1. Jam nights -- You may at some point in the future go to a jam session at a local bar and want to sit in. Guess which way the kit will be set up. Same with rehearsal spaces.

2. Learning songs -- the vast majority of drummers are right handed, and their vocabularies suit themselves to a right-handed setup, so it makes most song-learning a bit easier.

3. Lefties on right-handed kits: Ringo Starr, Simon Phillips, Carter Beauford,

4. Taking lessons - Guess which way your future teacher has the kit set up.

5. The year you spent right footed will be well spent.

6. Your gift of left hand coordination may very well help you to play traditional grip, which frustrates plenty of right-handed drummers!

7. Save money by not having to buy remote pedals and all that crap.

8. You'll look cooler onstage without that weirdo setup. It's show biz after all! :)

Hope this helps!
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Old 05-24-2010, 02:11 AM
Elliott Elliott is offline
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Default Re: The problem of a lifetime. Well 18 years.

Quote:
Originally Posted by brentcn View Post
One man's opinion: learn a right-handed kit. Although it's possible to switch the kit around, and many do, there are plenty of reasons not to do so.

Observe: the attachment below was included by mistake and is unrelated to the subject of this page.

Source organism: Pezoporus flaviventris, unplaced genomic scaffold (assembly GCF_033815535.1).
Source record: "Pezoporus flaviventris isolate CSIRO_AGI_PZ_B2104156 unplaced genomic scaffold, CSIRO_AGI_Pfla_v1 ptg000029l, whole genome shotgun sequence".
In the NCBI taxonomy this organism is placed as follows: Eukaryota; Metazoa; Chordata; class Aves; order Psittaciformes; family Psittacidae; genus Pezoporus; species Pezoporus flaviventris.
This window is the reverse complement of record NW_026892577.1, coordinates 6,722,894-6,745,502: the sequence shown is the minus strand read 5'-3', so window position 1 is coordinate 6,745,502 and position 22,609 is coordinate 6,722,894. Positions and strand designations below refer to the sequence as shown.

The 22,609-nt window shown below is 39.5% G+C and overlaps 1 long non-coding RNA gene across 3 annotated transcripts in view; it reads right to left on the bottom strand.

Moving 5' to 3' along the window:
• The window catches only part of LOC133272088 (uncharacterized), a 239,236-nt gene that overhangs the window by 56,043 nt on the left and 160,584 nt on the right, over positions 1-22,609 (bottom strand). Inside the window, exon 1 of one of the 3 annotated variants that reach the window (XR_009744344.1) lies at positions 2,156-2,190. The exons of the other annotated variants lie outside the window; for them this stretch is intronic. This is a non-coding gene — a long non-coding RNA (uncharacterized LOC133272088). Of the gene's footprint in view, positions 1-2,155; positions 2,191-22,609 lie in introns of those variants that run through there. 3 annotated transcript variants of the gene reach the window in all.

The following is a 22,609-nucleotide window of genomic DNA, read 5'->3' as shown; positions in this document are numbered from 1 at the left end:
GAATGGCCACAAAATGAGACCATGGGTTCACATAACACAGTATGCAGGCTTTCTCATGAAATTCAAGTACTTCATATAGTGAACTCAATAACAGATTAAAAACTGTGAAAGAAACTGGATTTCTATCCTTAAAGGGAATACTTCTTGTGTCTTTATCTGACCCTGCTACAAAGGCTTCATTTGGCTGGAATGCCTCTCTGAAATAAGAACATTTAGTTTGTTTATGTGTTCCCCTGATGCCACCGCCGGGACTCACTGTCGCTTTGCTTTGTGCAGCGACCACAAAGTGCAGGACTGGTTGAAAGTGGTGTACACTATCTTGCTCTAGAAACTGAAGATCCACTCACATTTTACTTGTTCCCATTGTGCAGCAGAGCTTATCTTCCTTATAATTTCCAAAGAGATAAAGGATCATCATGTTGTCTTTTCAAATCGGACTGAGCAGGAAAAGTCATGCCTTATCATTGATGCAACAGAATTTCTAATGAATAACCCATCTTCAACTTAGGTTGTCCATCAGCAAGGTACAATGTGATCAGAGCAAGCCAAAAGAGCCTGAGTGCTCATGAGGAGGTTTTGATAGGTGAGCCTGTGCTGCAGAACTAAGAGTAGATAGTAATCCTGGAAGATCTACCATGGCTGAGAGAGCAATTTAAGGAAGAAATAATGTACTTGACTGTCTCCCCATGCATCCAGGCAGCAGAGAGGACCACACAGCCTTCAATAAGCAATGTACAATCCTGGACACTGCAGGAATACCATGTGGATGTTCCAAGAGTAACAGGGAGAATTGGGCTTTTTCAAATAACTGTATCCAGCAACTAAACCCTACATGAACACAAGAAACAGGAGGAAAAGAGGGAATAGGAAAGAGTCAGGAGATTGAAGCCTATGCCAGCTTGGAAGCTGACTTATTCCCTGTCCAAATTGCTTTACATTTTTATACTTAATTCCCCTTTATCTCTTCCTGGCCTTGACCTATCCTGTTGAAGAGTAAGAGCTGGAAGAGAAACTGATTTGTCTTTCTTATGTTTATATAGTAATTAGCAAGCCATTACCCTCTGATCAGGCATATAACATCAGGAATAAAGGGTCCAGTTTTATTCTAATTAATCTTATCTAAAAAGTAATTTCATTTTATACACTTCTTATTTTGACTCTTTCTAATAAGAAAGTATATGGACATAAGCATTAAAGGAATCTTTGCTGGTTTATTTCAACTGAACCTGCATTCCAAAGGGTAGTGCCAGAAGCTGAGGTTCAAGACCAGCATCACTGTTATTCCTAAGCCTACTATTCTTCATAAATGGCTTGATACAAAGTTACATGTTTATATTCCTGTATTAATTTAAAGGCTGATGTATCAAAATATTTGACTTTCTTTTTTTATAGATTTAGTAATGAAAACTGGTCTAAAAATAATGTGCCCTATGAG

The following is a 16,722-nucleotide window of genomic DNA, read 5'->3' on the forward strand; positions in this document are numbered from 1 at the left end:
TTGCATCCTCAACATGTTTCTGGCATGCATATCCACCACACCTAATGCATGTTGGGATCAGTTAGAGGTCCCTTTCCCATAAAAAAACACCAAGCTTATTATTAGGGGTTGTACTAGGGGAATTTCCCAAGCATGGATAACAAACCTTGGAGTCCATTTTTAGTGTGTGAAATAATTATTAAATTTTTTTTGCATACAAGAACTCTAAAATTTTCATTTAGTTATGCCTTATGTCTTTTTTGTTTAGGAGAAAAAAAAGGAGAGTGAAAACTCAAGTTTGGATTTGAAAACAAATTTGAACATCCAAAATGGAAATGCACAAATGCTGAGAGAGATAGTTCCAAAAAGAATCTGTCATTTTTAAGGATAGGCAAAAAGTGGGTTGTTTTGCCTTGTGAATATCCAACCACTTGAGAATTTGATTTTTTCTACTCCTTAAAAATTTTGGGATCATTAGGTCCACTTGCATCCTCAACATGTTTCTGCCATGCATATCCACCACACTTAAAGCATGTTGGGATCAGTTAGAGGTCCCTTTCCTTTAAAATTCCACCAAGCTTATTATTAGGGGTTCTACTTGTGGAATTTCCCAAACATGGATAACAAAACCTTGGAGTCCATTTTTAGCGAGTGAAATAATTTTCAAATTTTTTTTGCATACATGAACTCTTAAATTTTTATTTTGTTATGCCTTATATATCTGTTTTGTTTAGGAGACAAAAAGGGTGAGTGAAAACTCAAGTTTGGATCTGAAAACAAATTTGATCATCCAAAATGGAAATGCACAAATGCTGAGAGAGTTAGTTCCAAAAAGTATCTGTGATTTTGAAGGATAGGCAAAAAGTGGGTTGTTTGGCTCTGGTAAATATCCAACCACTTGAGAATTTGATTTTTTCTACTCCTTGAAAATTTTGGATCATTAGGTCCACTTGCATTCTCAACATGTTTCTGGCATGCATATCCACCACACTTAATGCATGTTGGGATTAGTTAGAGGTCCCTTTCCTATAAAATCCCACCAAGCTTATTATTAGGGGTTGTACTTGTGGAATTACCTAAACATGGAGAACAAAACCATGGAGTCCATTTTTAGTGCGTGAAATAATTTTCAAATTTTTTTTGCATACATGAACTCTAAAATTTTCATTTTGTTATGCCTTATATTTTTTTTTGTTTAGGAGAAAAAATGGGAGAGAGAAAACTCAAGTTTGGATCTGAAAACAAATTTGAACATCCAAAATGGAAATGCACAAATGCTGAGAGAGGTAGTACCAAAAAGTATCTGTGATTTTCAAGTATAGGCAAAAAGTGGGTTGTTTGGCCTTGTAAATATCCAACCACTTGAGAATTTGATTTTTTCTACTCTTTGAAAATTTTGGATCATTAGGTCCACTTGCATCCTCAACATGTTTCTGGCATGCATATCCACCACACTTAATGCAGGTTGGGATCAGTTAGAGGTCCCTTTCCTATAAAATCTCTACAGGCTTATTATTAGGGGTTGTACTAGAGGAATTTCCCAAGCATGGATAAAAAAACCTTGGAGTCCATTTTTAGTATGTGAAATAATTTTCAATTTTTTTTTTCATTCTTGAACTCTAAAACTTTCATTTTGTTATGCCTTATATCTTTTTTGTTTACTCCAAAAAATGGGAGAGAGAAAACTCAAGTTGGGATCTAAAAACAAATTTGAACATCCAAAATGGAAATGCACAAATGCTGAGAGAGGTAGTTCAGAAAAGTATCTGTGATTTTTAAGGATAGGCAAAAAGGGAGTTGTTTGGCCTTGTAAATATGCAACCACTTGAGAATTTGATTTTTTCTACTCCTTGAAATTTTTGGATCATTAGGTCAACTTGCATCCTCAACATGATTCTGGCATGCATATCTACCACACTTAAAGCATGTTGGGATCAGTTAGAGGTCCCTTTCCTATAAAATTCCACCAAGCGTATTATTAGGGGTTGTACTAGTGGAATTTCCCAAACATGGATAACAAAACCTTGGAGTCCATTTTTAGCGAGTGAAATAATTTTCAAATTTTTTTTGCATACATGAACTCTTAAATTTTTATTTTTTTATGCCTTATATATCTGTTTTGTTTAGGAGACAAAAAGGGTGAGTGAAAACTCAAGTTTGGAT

1. Jam nights -- You may at some point in the future go to a jam session at a local bar and want to sit in. Guess which way the kit will be set up. Same with rehearsal spaces.

2. Learning songs -- the vast majority of drummers are right handed, and their vocabularies suit themselves to a right-handed setup, so it makes most song-learning a bit easier.

3. Lefties on right-handed kits: Ringo Starr, Simon Phillips, Carter Beauford,

4. Taking lessons - Guess which way your future teacher has the kit set up.

5. The year you spent right footed will be well spent.

6. Your gift of left hand coordination may very well help you to play traditional grip, which frustrates plenty of right-handed drummers!

7. Save money by not having to buy remote pedals and all that crap.

8. You'll look cooler onstage without that weirdo setup. It's show biz after all! :)

Hope this helps!
It does have its advantages playing a right handed kit, the two and a half years playing that way being a big one! But what i'm trying to achieve is to make a setup to enhance my natural playing style which should hopefully improve my drumming in the future. But i'm not sure if just sticking with what i know is better.